But perhaps dear Mr. Wesley may be mistaken in this point, and call that passion which is only zeal for God's truths. You know, dear Sir, the Apostle exhorts us to "contend earnestly for the faith once delivered to the saints" (Jude 3). Therefore you must not condemn all that appear zealous for the doctrine of election as narrow-spirited, or persecutors, just because they think it their duty to oppose you. I am sure, I love you in the bowels of Jesus Christ, and think I could lay down my life for your sake; but yet, dear Sir, I cannot help strenuously opposing your errors upon this important subject, because I think you warmly, though not designedly, oppose the truth, as it is in Jesus. May the Lord remove the scales of prejudice from off the eyes of your mind and give you a zeal according to true Christian knowledge!
Third, says your sermon, "This doctrine tends to destroy the comforts of religion, the happiness of Christianity, et cetera." [Paragraph 13]
But how does Mr. Wesley know this, who never believed election? I believe they who have experienced it will agree with our 17th article [of the Church of England], that "the godly consideration of predestination, and election in Christ, is full of sweet, pleasant, unspeakable comfort to godly persons, and such as feel in themselves the working of the Spirit of Christ, mortifying the works of the flesh, and their earthly members, and drawing their minds to high and heavenly things, as well because it does greatly establish and confirm their faith of eternal salvation, to be enjoyed through Christ, as because it doth fervently kindle their love towards God," et cetera.
This plainly shows that our godly reformers did not think election destroyed holiness or the comforts of religion. As for my own part, this doctrine is my daily support. I should utterly sink under a dread of my impending trials, were I not firmly persuaded that God has chosen me in Christ from before the foundation of the world, and that now being effectually called, he will allow no one to pluck me out of his almighty hand.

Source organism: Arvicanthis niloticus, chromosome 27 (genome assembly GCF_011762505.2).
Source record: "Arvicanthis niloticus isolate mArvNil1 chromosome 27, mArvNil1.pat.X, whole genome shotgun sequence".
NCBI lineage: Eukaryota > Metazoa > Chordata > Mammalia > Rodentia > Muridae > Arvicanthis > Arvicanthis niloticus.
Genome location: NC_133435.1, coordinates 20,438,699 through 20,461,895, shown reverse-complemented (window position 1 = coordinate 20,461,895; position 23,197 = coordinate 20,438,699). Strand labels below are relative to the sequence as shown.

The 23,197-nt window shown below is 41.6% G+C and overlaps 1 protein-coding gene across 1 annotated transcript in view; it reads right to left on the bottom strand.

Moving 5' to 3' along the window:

You proceed thus: "This is evident as to all those who believe themselves to be reprobate, or only suspect or fear it; all the great and precious promises are lost to them; they afford them no ray of comfort."
In answer to this, let me observe that none living, especially none who are desirous of salvation, can know that they are not of the number of God's elect. None but the unconverted, can have any just reason so much as to fear it. And would dear Mr. Wesley give comfort, or dare you apply the precious promises of the gospel, being children's bread, to men in a natural state, while they continue so? God forbid! What if the doctrine of election and reprobation does put some upon doubting? So does that of regeneration. But, is not this doubting a good means to put them upon searching and striving; and that striving, a good means to make their calling and their election sure?
This is one reason among many others why I admire the doctrine of election and am convinced that it should have a place in gospel ministrations and should be insisted on with faithfulness and care. It has a natural tendency to rouse the soul out of its carnal security. And therefore many carnal men cry out against it. Whereas universal redemption is a notion sadly adapted to keep the soul in its lethargic sleepy condition, and therefore so many natural men admire and applaud it.
Your 13th, 14th and 15th paragraphs come next to be considered. "The witness of the Spirit," you say, "experience shows to be much obstructed by this doctrine."